New U.S. LGBTI Envoy Seeking Global LGBTI Rights

By Penny Starr | May 26, 2015 | 7:05 PM EDT

Randy Berry, the State Department’s envoy for lesbian, gay, bisexual, transgender and intersex persons, spoke at the United States Institute for Peace in Washington, D.C. on May 26, 2015. (CNSNews.com/Penny Starr)

(CNSNews.com) – Randy Berry, the State Department’s first envoy for lesbian, gay, bisexual, transgender and intersex (LGBTI) persons, said on Tuesday he is leaving on a 15-country, five-week trip to encourage foreign governments to include protection for homosexuals in their constitutions.

Speaking at the United States Institution of Peace in Washington, D.C., ahead of a panel of gay rights activists from around the world, Berry said gay rights and human rights are “issues we hold very, very dear.”  Civil conflict around the globe that leads to constitutional change offers a “unique opportunity” to advance those rights, he added.

“Constitutional change has provided a unique opportunity for groups to mobilize for their members’ rights and for recognition,” Berry said.

He did not say which countries he will be visiting.

“Constitutions and constitutional courts are powerful tools to protect rights of members of minority groups,” Berry said, adding that some foreign governments are “addressing the rights of members of the oppressed and marginalized populations through the context of their constitutional drafting processes.”

That process, Berry said, often takes place after civil unrest or war.

“Transitional periods allow a country to redefine its identity in a way,” he said. “And since many of these transitions occur after some form of conflict or denial of benefits of citizenship to one or more parties the rhetoric of equality is often a central feature of discussions during the drafting.”

Constitutional protection for homosexuals, “creates a more durable, healthier nation,” Berry said.

One of the panelists at the event, Michael Dafel of South Africa, said his country’s post-apartheid constitution instituted in 1996 codified discrimination protection for sexual orientation.

According to his biography, Dafel “co-authored reports that were written for the constitutional drafting assemblies in the Middle East and North Africa region following the Arab Spring.”

Material distributed at Tuesday’s event stated that, “While only a few countries now protect LGBTI rights in their constitutions, the inclusion of those protections increasingly has become an indicator of the strength and consolidation of Democracy and constitution-building processes in various countries have opened a social and political space of tolerance and equality within which gender minorities are continuing to claim their rights.”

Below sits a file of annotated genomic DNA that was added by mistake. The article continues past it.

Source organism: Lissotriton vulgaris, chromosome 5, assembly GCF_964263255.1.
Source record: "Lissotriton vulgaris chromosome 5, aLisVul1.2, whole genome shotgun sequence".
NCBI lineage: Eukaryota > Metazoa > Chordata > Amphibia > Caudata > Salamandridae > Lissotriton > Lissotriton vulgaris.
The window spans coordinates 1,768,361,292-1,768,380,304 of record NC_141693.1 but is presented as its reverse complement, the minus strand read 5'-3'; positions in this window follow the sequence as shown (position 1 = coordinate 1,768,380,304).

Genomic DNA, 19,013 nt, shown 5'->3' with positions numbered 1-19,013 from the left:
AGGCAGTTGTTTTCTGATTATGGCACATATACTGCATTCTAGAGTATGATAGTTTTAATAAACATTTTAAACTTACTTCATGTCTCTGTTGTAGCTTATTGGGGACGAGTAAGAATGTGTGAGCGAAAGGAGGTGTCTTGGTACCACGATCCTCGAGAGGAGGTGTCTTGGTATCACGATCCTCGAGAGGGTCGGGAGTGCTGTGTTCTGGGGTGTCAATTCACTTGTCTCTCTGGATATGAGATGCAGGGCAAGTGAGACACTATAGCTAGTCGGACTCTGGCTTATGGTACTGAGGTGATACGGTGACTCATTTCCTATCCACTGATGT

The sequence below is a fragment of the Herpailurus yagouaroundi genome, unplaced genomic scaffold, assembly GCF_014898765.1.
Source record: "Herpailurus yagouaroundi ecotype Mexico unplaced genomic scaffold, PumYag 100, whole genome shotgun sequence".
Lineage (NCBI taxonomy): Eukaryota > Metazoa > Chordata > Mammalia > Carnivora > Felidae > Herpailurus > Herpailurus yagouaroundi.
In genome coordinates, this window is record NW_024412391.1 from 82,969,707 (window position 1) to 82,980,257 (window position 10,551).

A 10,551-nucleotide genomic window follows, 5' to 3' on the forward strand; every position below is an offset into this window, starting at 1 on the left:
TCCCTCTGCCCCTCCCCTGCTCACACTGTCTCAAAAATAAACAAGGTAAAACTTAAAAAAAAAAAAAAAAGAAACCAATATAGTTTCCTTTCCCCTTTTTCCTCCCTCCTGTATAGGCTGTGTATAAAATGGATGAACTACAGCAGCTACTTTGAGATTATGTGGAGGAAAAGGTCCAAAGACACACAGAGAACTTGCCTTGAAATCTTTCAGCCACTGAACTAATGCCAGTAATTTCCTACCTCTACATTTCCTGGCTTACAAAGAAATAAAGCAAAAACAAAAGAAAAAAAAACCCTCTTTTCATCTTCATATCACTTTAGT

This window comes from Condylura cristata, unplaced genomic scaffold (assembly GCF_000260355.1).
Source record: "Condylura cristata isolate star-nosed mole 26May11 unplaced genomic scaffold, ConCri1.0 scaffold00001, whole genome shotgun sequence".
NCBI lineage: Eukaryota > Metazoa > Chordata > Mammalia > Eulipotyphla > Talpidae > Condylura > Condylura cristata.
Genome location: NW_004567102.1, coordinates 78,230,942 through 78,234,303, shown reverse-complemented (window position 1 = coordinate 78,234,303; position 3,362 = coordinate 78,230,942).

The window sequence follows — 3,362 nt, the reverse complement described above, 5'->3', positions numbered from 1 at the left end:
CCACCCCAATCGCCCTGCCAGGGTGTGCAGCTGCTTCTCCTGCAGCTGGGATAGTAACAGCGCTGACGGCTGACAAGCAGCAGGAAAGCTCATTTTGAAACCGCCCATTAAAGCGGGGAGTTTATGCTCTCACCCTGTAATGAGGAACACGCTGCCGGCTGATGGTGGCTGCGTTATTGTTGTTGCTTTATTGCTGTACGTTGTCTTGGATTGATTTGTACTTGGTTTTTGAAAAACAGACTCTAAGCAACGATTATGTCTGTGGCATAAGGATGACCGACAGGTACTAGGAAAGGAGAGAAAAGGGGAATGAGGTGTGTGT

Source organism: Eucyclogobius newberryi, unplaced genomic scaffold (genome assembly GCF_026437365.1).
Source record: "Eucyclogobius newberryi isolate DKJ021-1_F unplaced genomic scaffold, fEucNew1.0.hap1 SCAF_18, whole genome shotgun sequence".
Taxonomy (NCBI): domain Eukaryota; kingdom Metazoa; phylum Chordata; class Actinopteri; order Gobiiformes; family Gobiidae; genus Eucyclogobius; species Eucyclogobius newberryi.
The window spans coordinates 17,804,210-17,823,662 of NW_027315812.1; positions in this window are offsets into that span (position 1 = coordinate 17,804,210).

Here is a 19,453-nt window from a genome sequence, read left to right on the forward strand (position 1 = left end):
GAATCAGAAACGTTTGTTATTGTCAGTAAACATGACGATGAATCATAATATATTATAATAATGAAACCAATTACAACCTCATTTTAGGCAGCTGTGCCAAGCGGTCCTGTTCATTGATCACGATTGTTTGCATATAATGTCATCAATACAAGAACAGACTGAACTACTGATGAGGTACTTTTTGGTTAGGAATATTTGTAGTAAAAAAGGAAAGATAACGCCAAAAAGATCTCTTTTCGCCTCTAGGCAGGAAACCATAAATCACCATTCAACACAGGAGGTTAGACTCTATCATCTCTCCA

Berry cited President Obama’s 2011 memorandum on LGBT rights initiative, which covers issues including combating the criminalization of LGBT status or conduct abroad; protecting vulnerable LGBT refugees and asylum seekers; foreign assistance to advance nondiscrimination; and U.S. responses to abuses committed against LGBT people around the world.

Still no religious freedom special envoy

Even as the Obama administration promotes gay rights around the world, the president has yet to name a special envoy for religious minorities in the Middle East and South Central Asia, a post created by a law he signed last August.

In a letter to Obama last month, arranged by the International Religious Freedom Roundtable, religious freedom advocates and groups urged him to fill the post, the Religion News Service reported at the time.

The letter cited the ongoing persecution of Christians in the Middle East and South Central Asia, including rape, torture, kidnappings and killings of Christians and other religious minorities.

“The persecution and even eradication of religious minorities in the Middle East right now is the biggest humanitarian and national security crisis that we face,” said one of the signatories, Southern Baptist Ethics & Religious Liberty Commission president Russell Moore. “There is a moral imperative to do everything we can to advocate for imperiled religious minorities.”

The letter was signed by 22 leaders including National Association of Evangelicals president Leith Anderson and Joel Hunter of Northland Church in Central Florida, and by more than 30 groups, including Coptic Solidarity, the Chaldean Community Foundation, International Christian Concern and the United Methodist Church’s General Board of Church and Society.

Although Obama signed the legislation creating the special envoy position, his administration opposed the measure, saying it was unnecessary and duplicative.

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